Dorm Room Workout: Stretch it Out
Did you know that stretching your muscles is just as important as strengthening them? All of the muscles in your body have an optimum length. If all you ever do is work on strengthening, your muscles will actually shorten and become less efficient because they’re not working from this optimum length. So every time you exercise, you want to make sure to stretch out the muscles you have worked. Stretching is also a great way to relieve tension in the body, which is perfect after long hours sitting at a desk. So here are a few quick stretching tips, and ideas for stretches that are great after a workout or just a long day.
- Hold stretches for at least 30 seconds to increase flexibility
- Don’t “bounce” or “bob” in stretches (instead of reaching for your toes, pulling back, and reaching again, over and over, reach as far toward your toes as you can and hold it)
- Remember to breathe!
- Don’t over stretch – you should stretch as far as you can without feeling pain. If you are really stretching, you’ll feel tension in the muscle, but it shouldn’t hurt badly.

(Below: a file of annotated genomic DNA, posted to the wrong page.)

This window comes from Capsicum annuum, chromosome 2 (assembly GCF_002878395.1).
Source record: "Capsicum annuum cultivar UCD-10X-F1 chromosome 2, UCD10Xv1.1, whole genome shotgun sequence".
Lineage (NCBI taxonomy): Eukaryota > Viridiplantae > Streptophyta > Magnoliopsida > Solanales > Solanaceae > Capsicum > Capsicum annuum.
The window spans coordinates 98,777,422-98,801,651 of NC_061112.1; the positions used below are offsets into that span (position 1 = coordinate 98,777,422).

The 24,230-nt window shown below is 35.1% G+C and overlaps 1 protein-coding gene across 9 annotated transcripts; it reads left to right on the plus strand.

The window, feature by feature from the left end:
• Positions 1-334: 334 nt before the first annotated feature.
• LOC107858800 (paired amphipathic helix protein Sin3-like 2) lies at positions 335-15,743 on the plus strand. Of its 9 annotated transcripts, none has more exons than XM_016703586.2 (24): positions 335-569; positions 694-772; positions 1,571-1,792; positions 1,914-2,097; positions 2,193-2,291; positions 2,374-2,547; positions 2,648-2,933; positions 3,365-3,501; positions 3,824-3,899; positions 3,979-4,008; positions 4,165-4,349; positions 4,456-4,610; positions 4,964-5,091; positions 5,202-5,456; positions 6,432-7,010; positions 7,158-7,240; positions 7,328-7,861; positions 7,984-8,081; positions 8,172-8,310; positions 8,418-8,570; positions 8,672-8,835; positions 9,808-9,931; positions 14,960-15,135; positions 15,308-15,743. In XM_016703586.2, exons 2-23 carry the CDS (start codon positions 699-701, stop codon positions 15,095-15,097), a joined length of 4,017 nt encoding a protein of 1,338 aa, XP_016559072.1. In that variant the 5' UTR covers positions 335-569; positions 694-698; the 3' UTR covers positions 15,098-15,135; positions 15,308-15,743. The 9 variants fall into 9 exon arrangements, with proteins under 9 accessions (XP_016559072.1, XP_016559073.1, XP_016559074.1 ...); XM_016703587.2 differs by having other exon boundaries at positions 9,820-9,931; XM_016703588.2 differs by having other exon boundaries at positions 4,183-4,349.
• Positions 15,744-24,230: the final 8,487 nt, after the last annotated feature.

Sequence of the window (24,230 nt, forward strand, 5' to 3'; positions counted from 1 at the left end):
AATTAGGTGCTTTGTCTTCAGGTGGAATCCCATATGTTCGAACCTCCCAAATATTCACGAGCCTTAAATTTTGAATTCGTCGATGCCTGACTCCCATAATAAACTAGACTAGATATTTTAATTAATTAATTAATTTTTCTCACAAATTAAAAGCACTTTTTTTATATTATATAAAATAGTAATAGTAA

1. Touch your toes
Easy, you know this one. Try to relax your head and neck for a better stretch.
2. One leg toe touch
Bend one knee, straighten your other leg, and reach for your toes. Even if you don’t feel it intensely, this is a great stretch for your back as well as your hamstring.
3. Neck curl
Begin sitting up as straight as possible, with your legs extended out in front of you. Place your hands behind your head (like when you do crunches). Slowly curl your head down toward your legs, rolling through your neck and back one vertebra at a time. This is an intense stretch for your legs, back, and neck. It’s great after a day of too much sitting, but don’t overdo it.
4. Runner’s lunge
Also a familiar stretch. Make sure to keep the bent knee directly over your heel – your bent knee should make a 90 degree angle. Keep your extended leg as straight as possible.
5. Standing quad stretch
Stand on one leg, and bend your other leg and grab on to your foot. You can make this into a balance exercise by trying to hold on to your foot with both hands, or hold on with one hand and stabilize yourself by holding on to the wall with the other hand.
Garnet is a student at Columbia University in New York City. When she’s not dancing or writing, she can be found exploring the city, and let’s be honest, spending way too much time on the internet. Follow her @garnethenderson.